Mayor directed a commission to consider removing Confederate statues from Monument Avenue
Mayor Levar M. Stoney says he believes the towering Confederate statues on Monument Avenue, considered by some to be the historic backbone of Richmond, the former capitol of the Confederacy, should be removed. Mayor Stoney had said as recently as Aug. 14 that he believed the statues should stay up with added context, but changed course two days later and directed a previously formed commission to consider removing all or some of them.
Proposal to relocate monument to Confederate soldiers
Before the violence in Charlottesville, some city councilors had already been pushing for the removal of a statue of a Confederate solider in Travis Park. Demonstrators on both sides of the issue clashed on Aug. 12.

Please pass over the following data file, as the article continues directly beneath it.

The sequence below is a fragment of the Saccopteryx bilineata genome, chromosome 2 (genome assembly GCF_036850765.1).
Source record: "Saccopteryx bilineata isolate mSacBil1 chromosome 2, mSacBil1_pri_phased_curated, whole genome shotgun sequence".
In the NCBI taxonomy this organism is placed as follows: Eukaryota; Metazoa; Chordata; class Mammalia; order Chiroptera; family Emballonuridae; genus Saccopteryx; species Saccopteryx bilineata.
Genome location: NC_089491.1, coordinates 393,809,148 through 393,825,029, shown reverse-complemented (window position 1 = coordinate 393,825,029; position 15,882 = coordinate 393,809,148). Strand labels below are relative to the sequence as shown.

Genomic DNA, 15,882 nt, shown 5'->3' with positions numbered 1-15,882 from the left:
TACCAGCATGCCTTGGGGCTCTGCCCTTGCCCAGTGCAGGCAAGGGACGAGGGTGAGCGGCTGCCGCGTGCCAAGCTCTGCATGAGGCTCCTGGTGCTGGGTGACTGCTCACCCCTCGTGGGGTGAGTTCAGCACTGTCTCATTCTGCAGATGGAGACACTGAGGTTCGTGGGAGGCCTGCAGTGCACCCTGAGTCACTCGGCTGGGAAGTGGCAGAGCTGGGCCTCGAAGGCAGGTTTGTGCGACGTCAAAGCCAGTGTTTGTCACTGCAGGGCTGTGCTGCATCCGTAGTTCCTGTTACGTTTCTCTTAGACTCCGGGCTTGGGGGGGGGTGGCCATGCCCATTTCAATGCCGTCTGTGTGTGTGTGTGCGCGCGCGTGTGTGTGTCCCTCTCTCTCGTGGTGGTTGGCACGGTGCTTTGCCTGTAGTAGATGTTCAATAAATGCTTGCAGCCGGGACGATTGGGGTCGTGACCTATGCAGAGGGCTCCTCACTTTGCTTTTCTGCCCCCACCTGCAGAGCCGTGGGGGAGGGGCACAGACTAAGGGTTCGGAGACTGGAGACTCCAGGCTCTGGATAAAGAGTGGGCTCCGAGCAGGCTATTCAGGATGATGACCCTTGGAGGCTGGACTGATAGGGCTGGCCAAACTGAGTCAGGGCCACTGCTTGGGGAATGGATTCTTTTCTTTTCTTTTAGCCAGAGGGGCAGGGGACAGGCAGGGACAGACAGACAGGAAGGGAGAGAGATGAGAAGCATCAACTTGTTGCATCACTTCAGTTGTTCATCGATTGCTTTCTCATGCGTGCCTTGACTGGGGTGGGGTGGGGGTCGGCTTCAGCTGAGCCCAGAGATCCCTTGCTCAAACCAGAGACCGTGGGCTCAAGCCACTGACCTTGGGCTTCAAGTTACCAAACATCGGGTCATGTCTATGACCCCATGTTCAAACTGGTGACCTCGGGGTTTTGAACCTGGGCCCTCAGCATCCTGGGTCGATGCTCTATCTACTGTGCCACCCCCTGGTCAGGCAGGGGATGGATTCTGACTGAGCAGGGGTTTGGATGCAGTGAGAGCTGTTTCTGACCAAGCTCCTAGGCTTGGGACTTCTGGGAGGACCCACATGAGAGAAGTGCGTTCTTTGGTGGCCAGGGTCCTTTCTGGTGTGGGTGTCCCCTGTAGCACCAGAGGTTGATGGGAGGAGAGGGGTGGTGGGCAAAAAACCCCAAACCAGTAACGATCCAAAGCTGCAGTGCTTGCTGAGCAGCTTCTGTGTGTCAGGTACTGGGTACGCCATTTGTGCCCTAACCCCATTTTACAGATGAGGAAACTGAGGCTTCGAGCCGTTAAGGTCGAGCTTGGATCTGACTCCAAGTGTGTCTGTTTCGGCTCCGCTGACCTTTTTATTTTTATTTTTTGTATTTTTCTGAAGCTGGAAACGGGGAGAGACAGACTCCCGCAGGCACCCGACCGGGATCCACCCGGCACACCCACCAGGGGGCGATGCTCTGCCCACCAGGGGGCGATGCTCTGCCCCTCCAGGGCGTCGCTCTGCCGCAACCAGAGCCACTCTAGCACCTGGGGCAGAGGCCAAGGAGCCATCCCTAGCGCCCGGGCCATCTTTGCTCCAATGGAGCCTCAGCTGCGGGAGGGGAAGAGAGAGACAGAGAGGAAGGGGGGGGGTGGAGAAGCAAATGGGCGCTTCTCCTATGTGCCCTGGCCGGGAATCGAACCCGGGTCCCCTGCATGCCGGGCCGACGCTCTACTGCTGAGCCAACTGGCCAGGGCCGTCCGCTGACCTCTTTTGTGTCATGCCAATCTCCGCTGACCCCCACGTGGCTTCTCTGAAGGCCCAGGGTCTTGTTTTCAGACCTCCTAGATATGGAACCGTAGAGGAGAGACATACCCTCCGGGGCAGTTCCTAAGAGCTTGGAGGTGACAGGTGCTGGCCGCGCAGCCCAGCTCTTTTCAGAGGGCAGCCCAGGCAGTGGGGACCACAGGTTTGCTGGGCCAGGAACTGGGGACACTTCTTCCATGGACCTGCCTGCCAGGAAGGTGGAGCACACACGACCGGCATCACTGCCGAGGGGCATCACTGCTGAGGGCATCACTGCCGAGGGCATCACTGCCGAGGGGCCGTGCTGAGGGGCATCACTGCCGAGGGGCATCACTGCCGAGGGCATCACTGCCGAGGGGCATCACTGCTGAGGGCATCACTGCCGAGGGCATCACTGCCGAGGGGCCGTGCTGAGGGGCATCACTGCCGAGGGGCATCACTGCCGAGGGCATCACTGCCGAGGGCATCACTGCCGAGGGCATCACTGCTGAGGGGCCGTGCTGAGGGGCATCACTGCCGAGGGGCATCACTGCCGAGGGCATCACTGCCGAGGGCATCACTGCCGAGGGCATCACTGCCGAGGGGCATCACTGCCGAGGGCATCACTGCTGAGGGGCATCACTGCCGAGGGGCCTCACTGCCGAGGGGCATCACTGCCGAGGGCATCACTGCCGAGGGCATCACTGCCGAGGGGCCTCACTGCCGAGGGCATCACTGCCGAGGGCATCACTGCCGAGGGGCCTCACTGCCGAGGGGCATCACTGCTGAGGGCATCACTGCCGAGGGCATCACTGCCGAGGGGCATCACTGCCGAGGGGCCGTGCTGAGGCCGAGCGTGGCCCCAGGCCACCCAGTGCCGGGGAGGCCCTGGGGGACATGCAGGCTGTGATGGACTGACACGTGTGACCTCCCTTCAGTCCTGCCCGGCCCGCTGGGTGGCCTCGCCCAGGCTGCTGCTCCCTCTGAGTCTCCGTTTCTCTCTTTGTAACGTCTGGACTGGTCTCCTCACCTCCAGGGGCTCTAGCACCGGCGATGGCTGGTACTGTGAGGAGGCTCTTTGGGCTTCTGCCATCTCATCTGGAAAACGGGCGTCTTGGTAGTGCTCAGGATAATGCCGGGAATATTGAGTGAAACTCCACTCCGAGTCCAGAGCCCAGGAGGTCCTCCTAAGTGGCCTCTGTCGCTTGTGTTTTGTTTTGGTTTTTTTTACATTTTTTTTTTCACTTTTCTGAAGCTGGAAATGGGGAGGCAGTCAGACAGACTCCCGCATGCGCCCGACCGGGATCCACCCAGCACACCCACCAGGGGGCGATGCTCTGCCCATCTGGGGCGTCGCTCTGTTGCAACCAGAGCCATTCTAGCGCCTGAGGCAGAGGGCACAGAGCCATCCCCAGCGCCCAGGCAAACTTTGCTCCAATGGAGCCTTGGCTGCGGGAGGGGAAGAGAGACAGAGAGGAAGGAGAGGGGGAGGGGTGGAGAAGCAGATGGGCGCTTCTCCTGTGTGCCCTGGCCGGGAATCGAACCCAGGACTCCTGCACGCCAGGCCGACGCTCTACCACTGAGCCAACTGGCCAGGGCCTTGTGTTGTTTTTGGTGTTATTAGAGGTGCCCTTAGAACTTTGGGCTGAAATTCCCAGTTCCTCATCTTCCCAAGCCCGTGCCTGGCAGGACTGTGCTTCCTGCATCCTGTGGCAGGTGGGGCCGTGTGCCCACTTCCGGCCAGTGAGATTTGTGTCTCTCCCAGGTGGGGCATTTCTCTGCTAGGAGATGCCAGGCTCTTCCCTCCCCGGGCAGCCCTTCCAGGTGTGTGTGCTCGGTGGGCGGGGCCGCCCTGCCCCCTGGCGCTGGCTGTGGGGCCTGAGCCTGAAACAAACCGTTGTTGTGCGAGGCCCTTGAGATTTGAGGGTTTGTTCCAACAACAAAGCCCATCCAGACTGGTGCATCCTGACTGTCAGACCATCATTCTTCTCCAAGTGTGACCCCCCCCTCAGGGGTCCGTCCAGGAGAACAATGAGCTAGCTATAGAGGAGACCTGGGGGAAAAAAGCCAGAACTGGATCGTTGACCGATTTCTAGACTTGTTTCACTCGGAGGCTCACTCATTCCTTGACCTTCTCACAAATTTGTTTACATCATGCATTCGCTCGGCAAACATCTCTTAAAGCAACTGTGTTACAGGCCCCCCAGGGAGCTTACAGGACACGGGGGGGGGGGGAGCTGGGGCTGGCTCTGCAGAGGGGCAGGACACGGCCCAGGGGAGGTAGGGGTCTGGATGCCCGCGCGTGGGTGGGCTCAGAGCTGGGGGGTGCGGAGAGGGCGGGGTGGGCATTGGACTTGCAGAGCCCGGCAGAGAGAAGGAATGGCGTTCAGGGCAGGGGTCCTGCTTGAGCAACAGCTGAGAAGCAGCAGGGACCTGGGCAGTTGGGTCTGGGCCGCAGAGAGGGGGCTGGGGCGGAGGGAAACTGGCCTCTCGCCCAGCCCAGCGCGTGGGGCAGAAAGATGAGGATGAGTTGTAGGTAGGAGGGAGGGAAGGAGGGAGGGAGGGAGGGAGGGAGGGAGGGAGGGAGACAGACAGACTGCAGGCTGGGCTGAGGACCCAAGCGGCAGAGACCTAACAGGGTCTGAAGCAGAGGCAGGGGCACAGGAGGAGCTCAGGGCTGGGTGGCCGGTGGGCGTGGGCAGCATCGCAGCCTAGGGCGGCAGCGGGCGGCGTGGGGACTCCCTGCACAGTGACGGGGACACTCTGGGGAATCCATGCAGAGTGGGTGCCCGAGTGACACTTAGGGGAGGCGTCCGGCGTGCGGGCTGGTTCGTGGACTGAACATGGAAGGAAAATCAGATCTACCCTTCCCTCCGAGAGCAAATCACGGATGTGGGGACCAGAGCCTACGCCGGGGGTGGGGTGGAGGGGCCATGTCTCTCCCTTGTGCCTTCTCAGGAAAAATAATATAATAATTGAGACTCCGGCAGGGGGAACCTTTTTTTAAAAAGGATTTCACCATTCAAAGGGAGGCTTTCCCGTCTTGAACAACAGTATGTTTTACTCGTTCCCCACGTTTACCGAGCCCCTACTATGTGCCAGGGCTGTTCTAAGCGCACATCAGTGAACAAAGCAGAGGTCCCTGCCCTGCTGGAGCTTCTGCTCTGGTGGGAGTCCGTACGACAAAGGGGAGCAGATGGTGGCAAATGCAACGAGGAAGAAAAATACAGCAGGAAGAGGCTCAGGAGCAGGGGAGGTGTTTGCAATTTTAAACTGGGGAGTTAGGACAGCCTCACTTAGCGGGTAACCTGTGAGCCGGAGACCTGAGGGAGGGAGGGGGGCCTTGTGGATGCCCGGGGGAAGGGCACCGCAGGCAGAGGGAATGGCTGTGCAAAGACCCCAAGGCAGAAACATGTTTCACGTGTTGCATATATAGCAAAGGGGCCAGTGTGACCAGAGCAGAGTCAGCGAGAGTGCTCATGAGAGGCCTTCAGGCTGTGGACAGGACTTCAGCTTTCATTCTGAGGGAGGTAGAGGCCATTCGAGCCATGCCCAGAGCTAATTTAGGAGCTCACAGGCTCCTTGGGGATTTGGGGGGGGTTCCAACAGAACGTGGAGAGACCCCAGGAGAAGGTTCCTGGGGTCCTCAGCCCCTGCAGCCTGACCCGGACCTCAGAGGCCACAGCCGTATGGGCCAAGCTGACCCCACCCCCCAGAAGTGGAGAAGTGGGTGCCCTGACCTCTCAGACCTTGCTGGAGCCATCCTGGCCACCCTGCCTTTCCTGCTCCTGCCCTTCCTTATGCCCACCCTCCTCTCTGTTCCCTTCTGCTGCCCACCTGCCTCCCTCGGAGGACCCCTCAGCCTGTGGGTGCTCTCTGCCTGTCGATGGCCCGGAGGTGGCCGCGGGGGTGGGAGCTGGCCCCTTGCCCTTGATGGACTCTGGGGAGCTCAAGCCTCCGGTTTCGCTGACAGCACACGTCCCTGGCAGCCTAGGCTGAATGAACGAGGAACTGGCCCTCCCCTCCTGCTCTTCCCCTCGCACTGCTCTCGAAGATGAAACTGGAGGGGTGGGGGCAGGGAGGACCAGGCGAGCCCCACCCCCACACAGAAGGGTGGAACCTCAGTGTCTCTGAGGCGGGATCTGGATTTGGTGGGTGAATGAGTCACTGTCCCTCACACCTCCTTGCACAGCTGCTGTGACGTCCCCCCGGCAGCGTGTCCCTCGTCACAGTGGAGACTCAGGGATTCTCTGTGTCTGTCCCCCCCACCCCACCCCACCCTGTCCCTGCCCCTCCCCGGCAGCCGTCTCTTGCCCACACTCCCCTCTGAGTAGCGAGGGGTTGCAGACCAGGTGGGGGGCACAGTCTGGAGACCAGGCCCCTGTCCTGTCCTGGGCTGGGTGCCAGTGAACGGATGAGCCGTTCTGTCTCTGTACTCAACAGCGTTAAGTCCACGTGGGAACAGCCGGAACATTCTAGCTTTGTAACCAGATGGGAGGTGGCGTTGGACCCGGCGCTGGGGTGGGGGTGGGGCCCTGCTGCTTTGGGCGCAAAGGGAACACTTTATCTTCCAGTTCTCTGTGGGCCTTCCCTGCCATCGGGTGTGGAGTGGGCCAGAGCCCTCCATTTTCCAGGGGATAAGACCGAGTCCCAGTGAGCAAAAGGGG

Stone Mountain, Ga.
Calls to remove faces of three Confederate generals in stone carving
Stacey Abrams, a Democratic candidate for governor, called for the removal of the reliefs of Robert E. Lee, Jefferson Davis and Stonewall Jackson carved 400 feet above the ground on the side of Stone Mountain. The carving is protected by law.
Confederate statue considered for removal
A Confederate monument in Tampa will only be removed if enough private money is raised, Hillsborough County Commissioners decided on Aug. 16. On Thursday, Tampa’s three major sports teams said they would help pay for the monument’s removal.
Plans to remove busts of Robert E. Lee and Stonewall Jackson
The president of Bronx Community College, Thomas A. Isekenegbe, said the school would remove the busts of Stonewall Jackson and Robert E. Lee from its Hall of Fame for Great Americans.